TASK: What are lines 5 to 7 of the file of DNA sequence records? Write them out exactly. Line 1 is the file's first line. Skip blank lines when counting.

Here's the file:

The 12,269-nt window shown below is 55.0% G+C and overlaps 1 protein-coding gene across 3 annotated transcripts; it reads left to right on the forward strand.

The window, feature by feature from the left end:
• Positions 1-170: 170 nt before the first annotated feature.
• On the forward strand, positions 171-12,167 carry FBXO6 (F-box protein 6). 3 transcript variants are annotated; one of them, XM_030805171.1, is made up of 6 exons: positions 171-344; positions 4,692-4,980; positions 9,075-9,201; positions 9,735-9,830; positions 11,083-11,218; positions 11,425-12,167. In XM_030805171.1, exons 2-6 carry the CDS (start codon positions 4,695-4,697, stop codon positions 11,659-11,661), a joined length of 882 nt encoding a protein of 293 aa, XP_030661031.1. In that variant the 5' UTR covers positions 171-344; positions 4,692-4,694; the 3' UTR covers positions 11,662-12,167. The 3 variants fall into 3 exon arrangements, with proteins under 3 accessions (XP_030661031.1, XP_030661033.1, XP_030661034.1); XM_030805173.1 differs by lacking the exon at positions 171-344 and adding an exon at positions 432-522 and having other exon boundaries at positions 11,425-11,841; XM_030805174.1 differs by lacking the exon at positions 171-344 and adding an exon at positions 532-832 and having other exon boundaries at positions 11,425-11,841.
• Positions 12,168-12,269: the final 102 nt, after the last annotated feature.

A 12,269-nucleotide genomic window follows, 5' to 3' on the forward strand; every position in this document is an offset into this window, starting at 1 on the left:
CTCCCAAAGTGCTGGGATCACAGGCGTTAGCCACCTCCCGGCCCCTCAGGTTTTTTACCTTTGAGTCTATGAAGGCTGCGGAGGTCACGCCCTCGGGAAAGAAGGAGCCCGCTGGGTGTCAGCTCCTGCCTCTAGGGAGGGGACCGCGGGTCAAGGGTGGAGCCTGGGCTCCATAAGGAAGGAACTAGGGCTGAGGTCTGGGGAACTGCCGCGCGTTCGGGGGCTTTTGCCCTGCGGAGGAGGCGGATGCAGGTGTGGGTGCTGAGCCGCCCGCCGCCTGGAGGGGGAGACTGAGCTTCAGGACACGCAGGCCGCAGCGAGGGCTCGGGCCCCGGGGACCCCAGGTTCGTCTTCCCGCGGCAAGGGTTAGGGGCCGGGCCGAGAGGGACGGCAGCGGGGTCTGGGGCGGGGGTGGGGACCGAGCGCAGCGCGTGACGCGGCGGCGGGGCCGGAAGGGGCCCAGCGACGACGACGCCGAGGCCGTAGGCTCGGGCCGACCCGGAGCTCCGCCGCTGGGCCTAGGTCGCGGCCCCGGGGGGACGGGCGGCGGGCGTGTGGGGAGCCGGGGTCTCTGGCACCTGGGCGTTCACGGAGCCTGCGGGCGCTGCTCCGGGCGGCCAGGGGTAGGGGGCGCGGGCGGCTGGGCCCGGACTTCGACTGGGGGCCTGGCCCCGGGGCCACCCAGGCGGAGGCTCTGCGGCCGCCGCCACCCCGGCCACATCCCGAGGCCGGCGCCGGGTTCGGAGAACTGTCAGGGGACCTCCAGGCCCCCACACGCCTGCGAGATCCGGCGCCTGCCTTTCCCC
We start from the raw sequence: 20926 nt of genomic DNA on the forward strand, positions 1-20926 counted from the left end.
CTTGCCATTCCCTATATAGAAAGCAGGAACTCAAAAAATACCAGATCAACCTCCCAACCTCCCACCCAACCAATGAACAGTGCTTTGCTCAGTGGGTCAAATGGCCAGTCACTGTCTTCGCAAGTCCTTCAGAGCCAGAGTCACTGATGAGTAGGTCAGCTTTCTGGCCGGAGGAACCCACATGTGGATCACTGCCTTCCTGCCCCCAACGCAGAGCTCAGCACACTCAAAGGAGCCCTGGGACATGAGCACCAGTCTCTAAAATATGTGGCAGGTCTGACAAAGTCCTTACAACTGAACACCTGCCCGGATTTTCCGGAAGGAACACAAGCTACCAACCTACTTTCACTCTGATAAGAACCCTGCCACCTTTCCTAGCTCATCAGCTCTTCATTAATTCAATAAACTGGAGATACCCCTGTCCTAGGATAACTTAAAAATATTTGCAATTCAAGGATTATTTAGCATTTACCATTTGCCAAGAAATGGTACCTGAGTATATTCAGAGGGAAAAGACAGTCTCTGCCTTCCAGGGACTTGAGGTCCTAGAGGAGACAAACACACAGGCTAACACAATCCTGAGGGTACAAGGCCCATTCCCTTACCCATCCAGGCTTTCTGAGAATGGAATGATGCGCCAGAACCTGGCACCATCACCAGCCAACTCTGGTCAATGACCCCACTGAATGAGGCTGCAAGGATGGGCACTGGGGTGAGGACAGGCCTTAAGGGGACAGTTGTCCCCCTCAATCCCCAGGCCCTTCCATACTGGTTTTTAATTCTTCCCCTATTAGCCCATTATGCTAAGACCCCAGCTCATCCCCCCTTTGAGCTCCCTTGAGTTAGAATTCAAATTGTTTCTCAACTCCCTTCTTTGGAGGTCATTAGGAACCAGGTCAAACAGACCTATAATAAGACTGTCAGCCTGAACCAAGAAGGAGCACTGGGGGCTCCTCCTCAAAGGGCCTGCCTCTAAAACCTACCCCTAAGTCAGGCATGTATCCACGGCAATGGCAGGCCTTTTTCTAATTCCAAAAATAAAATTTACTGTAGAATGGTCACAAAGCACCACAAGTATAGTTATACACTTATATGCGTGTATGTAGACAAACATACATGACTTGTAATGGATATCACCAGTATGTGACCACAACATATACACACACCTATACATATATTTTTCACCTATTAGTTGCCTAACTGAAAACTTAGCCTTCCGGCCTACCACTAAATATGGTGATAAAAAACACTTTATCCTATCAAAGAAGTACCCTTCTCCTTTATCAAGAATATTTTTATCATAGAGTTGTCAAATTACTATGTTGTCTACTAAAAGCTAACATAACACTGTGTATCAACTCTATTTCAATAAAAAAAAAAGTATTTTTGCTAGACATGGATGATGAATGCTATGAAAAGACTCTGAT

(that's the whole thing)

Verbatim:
• Positions 12,168-12,269: the final 102 nt, after the last annotated feature.

A 12,269-nucleotide genomic window follows, 5' to 3' on the forward strand; every position in this document is an offset into this window, starting at 1 on the left:
CTCCCAAAGTGCTGGGATCACAGGCGTTAGCCACCTCCCGGCCCCTCAGGTTTTTTACCTTTGAGTCTATGAAGGCTGCGGAGGTCACGCCCTCGGGAAAGAAGGAGCCCGCTGGGTGTCAGCTCCTGCCTCTAGGGAGGGGACCGCGGGTCAAGGGTGGAGCCTGGGCTCCATAAGGAAGGAACTAGGGCTGAGGTCTGGGGAACTGCCGCGCGTTCGGGGGCTTTTGCCCTGCGGAGGAGGCGGATGCAGGTGTGGGTGCTGAGCCGCCCGCCGCCTGGAGGGGGAGACTGAGCTTCAGGACACGCAGGCCGCAGCGAGGGCTCGGGCCCCGGGGACCCCAGGTTCGTCTTCCCGCGGCAAGGGTTAGGGGCCGGGCCGAGAGGGACGGCAGCGGGGTCTGGGGCGGGGGTGGGGACCGAGCGCAGCGCGTGACGCGGCGGCGGGGCCGGAAGGGGCCCAGCGACGACGACGCCGAGGCCGTAGGCTCGGGCCGACCCGGAGCTCCGCCGCTGGGCCTAGGTCGCGGCCCCGGGGGGACGGGCGGCGGGCGTGTGGGGAGCCGGGGTCTCTGGCACCTGGGCGTTCACGGAGCCTGCGGGCGCTGCTCCGGGCGGCCAGGGGTAGGGGGCGCGGGCGGCTGGGCCCGGACTTCGACTGGGGGCCTGGCCCCGGGGCCACCCAGGCGGAGGCTCTGCGGCCGCCGCCACCCCGGCCACATCCCGAGGCCGGCGCCGGGTTCGGAGAACTGTCAGGGGACCTCCAGGCCCCCACACGCCTGCGAGATCCGGCGCCTGCCTTTCCCC